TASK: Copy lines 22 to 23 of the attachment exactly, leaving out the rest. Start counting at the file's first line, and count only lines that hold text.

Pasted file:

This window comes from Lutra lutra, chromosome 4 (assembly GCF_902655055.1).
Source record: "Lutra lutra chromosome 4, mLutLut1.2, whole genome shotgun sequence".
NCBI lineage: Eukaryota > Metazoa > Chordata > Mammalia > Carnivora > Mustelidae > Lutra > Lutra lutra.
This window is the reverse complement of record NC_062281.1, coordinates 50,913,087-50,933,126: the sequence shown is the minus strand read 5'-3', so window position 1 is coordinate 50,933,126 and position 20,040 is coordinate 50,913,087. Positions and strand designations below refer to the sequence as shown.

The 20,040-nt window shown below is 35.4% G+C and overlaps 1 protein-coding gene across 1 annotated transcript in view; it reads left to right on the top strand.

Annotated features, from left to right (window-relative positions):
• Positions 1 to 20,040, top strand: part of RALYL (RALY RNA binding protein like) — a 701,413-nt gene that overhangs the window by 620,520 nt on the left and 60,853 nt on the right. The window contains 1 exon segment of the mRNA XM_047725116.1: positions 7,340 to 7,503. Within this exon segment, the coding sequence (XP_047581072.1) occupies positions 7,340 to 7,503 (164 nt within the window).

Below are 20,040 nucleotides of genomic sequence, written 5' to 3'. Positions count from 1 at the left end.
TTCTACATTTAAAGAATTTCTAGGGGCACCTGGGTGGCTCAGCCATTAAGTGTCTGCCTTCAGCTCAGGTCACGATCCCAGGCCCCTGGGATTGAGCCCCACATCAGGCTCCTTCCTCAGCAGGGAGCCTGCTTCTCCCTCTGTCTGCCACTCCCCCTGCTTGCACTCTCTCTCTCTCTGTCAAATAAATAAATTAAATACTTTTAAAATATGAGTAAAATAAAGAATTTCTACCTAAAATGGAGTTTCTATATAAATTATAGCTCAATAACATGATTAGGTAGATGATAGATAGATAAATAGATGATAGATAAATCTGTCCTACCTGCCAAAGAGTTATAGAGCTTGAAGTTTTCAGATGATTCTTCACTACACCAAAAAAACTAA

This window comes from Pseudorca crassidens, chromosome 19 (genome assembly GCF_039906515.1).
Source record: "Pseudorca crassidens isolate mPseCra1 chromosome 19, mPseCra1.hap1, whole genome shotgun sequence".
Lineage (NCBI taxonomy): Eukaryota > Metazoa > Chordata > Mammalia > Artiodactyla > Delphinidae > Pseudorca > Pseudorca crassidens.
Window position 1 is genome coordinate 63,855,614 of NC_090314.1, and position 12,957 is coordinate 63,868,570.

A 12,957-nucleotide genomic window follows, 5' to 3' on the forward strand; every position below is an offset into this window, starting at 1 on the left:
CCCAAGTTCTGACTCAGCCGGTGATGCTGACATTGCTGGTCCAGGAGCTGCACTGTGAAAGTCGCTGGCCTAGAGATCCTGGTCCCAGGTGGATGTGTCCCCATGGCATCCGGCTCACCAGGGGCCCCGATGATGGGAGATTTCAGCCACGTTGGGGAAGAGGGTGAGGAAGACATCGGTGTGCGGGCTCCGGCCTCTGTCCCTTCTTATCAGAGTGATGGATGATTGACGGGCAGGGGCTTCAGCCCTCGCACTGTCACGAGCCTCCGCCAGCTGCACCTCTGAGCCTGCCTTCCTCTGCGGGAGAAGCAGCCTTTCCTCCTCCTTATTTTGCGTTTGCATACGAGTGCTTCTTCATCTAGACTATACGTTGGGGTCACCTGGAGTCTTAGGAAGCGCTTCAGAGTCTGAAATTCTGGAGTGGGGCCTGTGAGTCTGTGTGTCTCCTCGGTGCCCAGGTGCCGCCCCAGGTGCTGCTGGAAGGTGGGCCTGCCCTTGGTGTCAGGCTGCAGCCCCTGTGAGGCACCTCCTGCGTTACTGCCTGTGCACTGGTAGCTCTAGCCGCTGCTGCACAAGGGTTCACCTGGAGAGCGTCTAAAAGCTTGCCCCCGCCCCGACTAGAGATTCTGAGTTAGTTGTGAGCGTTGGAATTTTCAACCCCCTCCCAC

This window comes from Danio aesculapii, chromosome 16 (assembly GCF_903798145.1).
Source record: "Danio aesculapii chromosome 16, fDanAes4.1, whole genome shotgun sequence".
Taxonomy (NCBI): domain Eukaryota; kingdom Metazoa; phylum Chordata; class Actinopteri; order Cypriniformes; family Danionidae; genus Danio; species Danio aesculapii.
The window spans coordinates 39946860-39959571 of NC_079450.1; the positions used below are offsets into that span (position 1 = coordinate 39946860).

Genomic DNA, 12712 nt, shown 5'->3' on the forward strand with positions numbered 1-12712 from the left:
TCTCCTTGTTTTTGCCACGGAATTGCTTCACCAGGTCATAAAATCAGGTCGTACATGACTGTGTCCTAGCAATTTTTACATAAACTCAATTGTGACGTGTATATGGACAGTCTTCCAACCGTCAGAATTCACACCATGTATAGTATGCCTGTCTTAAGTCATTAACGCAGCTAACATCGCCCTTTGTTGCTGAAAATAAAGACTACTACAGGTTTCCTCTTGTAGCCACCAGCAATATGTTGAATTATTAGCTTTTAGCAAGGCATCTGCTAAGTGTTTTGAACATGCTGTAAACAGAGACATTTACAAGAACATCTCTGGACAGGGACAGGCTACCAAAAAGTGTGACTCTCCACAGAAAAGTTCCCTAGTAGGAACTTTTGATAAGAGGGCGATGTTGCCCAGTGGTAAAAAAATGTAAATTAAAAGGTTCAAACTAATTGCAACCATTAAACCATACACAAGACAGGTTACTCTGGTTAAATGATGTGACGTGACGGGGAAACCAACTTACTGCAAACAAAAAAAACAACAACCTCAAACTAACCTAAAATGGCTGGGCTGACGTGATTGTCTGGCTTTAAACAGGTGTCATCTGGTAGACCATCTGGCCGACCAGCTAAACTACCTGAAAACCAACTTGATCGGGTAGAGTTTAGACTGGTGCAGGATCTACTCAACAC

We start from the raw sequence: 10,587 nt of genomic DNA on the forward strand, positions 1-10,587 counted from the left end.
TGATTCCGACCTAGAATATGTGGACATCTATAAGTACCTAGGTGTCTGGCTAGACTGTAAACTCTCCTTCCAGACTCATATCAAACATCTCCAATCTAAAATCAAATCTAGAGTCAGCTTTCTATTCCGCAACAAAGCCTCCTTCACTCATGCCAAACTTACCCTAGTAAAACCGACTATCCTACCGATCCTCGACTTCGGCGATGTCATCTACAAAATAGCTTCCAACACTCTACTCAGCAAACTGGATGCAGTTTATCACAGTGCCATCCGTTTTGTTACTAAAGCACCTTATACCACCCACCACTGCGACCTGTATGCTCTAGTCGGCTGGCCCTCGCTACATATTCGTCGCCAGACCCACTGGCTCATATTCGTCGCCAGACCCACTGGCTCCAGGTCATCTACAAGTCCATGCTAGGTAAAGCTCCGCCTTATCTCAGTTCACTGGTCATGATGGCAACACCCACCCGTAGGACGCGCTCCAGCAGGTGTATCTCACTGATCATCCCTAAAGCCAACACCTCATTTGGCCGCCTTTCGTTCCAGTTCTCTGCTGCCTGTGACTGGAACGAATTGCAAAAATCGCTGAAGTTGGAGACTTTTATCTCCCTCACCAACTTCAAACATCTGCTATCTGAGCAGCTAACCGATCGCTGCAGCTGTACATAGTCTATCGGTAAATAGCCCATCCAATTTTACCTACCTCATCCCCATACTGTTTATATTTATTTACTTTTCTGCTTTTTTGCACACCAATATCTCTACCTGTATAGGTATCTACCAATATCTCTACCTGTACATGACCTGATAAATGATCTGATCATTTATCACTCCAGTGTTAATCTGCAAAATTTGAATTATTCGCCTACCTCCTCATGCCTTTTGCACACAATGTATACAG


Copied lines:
We start from the raw sequence: 10,587 nt of genomic DNA on the forward strand, positions 1-10,587 counted from the left end.
TGATTCCGACCTAGAATATGTGGACATCTATAAGTACCTAGGTGTCTGGCTAGACTGTAAACTCTCCTTCCAGACTCATATCAAACATCTCCAATCTAAAATCAAATCTAGAGTCAGCTTTCTATTCCGCAACAAAGCCTCCTTCACTCATGCCAAACTTACCCTAGTAAAACCGACTATCCTACCGATCCTCGACTTCGGCGATGTCATCTACAAAATAGCTTCCAACACTCTACTCAGCAAACTGGATGCAGTTTATCACAGTGCCATCCGTTTTGTTACTAAAGCACCTTATACCACCCACCACTGCGACCTGTATGCTCTAGTCGGCTGGCCCTCGCTACATATTCGTCGCCAGACCCACTGGCTCATATTCGTCGCCAGACCCACTGGCTCCAGGTCATCTACAAGTCCATGCTAGGTAAAGCTCCGCCTTATCTCAGTTCACTGGTCATGATGGCAACACCCACCCGTAGGACGCGCTCCAGCAGGTGTATCTCACTGATCATCCCTAAAGCCAACACCTCATTTGGCCGCCTTTCGTTCCAGTTCTCTGCTGCCTGTGACTGGAACGAATTGCAAAAATCGCTGAAGTTGGAGACTTTTATCTCCCTCACCAACTTCAAACATCTGCTATCTGAGCAGCTAACCGATCGCTGCAGCTGTACATAGTCTATCGGTAAATAGCCCATCCAATTTTACCTACCTCATCCCCATACTGTTTATATTTATTTACTTTTCTGCTTTTTTGCACACCAATATCTCTACCTGTATAGGTATCTACCAATATCTCTACCTGTACATGACCTGATAAATGATCTGATCATTTATCACTCCAGTGTTAATCTGCAAAATTTGAATTATTCGCCTACCTCCTCATGCCTTTTGCACACAATGTATACAG